FTC: This post is not sponsored however may contain affiliate links. All thoughts and weird comments are my own. millennial in debt

Let’s face it, creating a budget is not as simple as many people on the internet make it out to seem. You really have to have a sense of dedication and motivation to get it done, and get it done effectively. If you budget your money the right way, there will come that perfect pinnacle moment where your money actually starts to work for you. (Don’t get up and quit your job you still have to work!) But you will definitely be working smarter and not harder, and isn’t that always the mission.

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These 5 budget apps are extremely easy to use, and offer a visual representation of the money you have flowing into your pockets, and the money taking a quick exit.

budget apps

5 Easy Budget Apps To Track Your Expenses In 2018

budget apps

1. Wally (free)

Wally is one of my faves to really get my money together because it holds me accountable and let’s me see where my money is going (or not going). Wally at its core essence simply helps you track your expenses. The hard part for me is tracking my cash use (it’s much easier to track your credit and debit card purchases). Best part is even though you have to manually enter all your expenses (you can lie to yourself and the app if you so choose) you can take a picture of your receipts. This is how I keep track of my cash spending, because I always have the receipt! (I use it my receipts on Receipt Hog to get cash back on shopping trips).

2. Mvelopes (fee based app)

Okay… I was weary of putting Mvelopes onto the list because you do have to pay to use the app to its full potential, but they do have free offerings in the app as well. Mvelope allows you to link your bank account to the app (so you don’t have to manually enter your expenses). You can pay your bills from this app, and track all of your expenses/savings efforts. I’ll admit that I haven’t used this app to its fully potential because of the price that comes along with it, however the free option does give you several benefits that the other apps on this list give you as well. The paid option (95 for the year) allows you to do more detailed planning/budgeting, and you can also get a money coach. This app I suggest if you are on your way to full time adult, with adult responsibilities like a mortgage, a child, a spouse…etc. Otherwise you can stick to the free version, or use the other apps to fit your lifestyle needs.

3. Mint (free)

Mint is a really really good app also. Well if I’m mentioning it I assume that it is good, because I wouldn’t recommend you nonsense to waste your time or precious space on your phone. Mint is also one of my faves (probably even more than Wally) because it was the first app I’ve ever used that make me not hate budgeting. You can connect your bank account to the Mint app, and the app actually creates a budget for you based off your spending.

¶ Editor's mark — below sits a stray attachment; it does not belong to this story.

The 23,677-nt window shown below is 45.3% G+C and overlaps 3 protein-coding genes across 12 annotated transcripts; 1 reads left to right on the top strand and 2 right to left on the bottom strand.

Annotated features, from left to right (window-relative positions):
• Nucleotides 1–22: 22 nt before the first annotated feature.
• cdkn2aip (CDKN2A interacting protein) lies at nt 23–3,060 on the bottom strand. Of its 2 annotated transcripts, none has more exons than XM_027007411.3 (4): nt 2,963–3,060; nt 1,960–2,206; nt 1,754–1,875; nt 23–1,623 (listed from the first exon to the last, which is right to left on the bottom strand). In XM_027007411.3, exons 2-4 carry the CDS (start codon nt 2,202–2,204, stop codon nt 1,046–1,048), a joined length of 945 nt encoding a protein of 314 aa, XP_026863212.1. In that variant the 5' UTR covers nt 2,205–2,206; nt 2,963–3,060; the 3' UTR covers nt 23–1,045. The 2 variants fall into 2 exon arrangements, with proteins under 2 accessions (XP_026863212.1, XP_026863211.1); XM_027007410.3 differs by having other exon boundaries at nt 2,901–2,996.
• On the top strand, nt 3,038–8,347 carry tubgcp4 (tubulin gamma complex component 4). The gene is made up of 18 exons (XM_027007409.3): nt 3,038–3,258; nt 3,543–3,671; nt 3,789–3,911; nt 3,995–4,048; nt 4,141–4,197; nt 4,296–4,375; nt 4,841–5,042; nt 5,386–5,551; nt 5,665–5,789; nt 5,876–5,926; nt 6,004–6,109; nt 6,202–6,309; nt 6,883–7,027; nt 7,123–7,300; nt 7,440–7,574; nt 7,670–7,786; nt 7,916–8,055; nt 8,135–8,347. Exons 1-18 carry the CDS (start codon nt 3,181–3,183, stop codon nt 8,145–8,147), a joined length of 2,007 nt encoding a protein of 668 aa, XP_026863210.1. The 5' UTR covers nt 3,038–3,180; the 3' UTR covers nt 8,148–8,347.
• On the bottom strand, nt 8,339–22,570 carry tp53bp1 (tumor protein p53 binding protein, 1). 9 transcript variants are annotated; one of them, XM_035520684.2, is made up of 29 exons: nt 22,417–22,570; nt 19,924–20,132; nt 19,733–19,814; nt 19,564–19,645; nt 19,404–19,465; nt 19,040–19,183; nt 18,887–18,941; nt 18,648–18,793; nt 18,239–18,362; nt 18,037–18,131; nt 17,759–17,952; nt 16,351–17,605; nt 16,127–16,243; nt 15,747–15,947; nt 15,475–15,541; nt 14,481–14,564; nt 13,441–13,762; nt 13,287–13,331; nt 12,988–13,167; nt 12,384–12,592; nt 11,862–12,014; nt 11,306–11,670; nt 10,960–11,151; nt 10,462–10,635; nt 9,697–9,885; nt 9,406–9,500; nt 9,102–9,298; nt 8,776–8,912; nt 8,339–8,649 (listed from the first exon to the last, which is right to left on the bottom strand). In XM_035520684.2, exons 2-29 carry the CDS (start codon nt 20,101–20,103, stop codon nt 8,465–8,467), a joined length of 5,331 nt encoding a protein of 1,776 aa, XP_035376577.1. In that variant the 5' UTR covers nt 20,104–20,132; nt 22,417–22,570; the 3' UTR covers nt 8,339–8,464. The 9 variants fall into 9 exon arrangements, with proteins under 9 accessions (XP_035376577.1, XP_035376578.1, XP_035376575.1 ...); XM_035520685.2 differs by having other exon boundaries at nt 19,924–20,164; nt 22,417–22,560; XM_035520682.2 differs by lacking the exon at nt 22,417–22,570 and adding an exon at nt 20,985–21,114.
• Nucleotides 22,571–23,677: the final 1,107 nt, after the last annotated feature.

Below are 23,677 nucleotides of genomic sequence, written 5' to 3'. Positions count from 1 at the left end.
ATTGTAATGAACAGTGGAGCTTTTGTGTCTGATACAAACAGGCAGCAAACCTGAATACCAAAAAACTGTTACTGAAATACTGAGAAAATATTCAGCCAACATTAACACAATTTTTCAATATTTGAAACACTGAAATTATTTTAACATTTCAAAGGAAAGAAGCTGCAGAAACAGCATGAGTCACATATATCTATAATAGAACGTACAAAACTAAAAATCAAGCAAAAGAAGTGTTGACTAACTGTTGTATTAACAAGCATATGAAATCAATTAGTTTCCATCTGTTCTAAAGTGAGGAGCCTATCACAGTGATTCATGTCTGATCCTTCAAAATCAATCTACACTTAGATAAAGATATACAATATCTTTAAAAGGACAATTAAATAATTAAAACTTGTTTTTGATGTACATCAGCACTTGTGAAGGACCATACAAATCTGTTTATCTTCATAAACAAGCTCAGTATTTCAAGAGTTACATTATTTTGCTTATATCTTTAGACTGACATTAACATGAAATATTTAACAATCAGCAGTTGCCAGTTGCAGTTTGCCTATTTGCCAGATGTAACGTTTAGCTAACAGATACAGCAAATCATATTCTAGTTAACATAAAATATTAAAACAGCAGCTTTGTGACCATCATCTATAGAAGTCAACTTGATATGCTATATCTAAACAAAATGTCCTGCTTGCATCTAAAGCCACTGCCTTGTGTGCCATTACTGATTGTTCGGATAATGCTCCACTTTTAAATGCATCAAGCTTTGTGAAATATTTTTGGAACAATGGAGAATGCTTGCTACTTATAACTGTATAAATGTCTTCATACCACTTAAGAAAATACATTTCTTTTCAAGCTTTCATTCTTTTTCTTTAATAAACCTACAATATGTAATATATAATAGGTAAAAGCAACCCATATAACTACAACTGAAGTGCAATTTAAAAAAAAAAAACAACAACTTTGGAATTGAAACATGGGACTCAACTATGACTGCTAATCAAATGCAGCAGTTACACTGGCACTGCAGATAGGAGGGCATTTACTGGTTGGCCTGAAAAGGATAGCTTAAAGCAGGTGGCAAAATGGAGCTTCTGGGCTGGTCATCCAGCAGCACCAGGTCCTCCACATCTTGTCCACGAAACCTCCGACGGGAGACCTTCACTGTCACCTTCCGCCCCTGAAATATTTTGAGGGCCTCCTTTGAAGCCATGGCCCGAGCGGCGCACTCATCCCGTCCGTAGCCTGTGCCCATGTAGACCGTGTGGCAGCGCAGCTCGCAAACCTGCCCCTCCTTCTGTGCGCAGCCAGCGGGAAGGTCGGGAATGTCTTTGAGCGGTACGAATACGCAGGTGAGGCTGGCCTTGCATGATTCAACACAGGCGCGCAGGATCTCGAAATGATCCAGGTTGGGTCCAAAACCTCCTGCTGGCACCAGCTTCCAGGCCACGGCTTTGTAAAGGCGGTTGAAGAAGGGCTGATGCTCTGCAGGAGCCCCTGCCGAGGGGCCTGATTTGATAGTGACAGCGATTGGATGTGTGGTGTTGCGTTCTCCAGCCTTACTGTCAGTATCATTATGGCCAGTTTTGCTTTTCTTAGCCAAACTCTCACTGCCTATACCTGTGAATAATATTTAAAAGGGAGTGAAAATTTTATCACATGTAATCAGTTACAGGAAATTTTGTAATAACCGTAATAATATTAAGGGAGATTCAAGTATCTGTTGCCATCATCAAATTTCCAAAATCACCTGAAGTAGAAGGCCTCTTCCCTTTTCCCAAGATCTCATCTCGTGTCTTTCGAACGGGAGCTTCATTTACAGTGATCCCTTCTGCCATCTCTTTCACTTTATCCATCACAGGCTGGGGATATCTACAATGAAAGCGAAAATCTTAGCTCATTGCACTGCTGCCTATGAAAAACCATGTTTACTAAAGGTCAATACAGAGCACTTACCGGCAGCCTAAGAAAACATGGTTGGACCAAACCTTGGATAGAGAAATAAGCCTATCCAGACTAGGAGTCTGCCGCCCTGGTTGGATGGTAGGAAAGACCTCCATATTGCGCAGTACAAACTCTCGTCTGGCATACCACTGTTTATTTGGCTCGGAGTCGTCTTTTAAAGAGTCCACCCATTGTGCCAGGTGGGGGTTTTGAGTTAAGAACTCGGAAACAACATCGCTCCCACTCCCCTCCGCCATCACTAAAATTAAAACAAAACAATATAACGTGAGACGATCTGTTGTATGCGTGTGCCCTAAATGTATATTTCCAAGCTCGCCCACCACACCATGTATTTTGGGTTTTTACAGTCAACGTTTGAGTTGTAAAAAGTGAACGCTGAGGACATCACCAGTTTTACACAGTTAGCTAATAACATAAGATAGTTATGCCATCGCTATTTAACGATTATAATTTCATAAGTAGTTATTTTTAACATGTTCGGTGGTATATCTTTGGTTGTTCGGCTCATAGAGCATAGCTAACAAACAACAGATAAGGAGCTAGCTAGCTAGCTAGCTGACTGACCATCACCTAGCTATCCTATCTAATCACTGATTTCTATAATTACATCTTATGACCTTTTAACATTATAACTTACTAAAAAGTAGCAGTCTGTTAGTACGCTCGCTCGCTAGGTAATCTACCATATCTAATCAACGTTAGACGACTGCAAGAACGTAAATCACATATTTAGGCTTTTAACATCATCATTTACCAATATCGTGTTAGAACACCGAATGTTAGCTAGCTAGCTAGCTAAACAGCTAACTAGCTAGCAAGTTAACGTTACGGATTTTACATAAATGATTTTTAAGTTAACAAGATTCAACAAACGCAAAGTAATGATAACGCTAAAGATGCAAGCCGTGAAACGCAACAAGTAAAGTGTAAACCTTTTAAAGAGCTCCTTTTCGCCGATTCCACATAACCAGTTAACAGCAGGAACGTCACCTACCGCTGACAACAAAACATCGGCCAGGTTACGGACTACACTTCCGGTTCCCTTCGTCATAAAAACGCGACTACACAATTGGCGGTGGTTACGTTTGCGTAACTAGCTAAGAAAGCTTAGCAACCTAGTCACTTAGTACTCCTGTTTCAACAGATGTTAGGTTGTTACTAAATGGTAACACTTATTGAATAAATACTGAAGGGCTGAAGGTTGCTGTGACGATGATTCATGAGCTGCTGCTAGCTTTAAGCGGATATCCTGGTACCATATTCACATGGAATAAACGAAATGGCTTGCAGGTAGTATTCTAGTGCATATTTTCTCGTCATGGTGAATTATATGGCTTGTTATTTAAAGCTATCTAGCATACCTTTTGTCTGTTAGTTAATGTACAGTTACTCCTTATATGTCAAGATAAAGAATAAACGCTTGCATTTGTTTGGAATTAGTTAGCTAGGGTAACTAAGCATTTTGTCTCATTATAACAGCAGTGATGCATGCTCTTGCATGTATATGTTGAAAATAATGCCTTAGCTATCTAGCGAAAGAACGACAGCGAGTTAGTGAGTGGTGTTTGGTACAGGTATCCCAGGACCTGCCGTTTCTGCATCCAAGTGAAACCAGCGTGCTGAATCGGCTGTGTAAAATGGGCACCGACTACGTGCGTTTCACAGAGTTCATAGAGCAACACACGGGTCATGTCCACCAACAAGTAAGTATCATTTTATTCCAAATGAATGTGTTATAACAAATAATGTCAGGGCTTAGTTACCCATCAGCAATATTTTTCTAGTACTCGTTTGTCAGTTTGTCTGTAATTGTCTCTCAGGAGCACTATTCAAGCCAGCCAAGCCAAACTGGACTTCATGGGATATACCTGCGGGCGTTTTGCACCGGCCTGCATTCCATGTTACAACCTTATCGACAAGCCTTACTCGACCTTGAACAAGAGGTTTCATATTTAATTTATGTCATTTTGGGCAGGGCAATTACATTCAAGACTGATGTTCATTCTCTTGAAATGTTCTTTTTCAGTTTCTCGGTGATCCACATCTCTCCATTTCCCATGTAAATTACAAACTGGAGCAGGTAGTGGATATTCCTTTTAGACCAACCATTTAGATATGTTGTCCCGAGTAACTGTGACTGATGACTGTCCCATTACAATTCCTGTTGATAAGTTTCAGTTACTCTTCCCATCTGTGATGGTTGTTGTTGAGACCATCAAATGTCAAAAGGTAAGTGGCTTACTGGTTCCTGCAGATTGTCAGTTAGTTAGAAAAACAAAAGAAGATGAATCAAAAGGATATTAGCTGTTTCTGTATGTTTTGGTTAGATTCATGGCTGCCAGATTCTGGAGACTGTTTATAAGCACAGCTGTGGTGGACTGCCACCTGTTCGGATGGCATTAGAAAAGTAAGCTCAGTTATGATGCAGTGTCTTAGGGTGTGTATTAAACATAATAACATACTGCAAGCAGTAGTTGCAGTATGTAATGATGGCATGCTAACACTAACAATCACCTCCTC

Mint reminds me a little bit of myself (strange I know) but they also give you tips (see… I do too) on how to lower your monthly bills to have more money left over at the end of the month. It’s no wonder this is my fave budget app, because I live to find ways to lower my monthly bills.

4. Good Budget (free and fee based)

Good Budget is also similar to the app Mvelopes as it offers a free option and a paid version. Good Budget lets you budget very very very clearly and specifically. They use the envelope budget method. The envelope budget method (I’ll write more on this on its separate post) is a method in simplest terms that visually helps you maintain a budget. So in essence all of these apps are digitally fulfilling the envelope budget method in some way shape or form. You’ve probably seen the envelope budget method in full effect on social media That’s where people put different amounts of cash in separate envelopes. Good Budget is a digital version of the envelope budget method (thank God) so you don’t have to carry around cash or a ton of envelopes.

If you are married or have a signifiant other that is getting their coin together with you, this allows you to sync your budget to all of your devices so you can both be means of support for each other as well as track when a certain someone takes a trip to Sephora. The free version will give you the basics of what you need to set up a great workable budget. The paid version (24 dollars for 6 months) gives you more “envelopes”, more devices to share to, more accounts and budget history.

5. Unsplurge (free- only available on iOS)

Last but certainly not least is Unsplurge. They take more of a motivational route to helping you reach your saving goals. This app is entirely free, but only available for iPhones… sorry Androids I’m sure it’s coming down the pipeline soon! Unsplurge is unique in the sense that it feeds into our whims so to speak. They help you budget/ save to reach your goal of purchasing whatever it is you have at your finish line. So if you want to work that iPhone X into your budget, Unsplurge can help you do that. I like that they take a motivational route, as I use it to help me factor/budget in vacations (Traveling the world as a millennial with student debt). 

And there you have it… 5 simple easy budget apps that you can add to your repertoire this year in order to live your best financial life. And kick your student loans (or whatever debt you may have) to the curb! ‘Til the next time!

You can join the Millennial In Debt newsletter for more inside deets to help you save some coin. You can also join in on one of three challenges we’ve got going on to help you keep as much money in your pocket as possible! See you on the next one! millennial in debt

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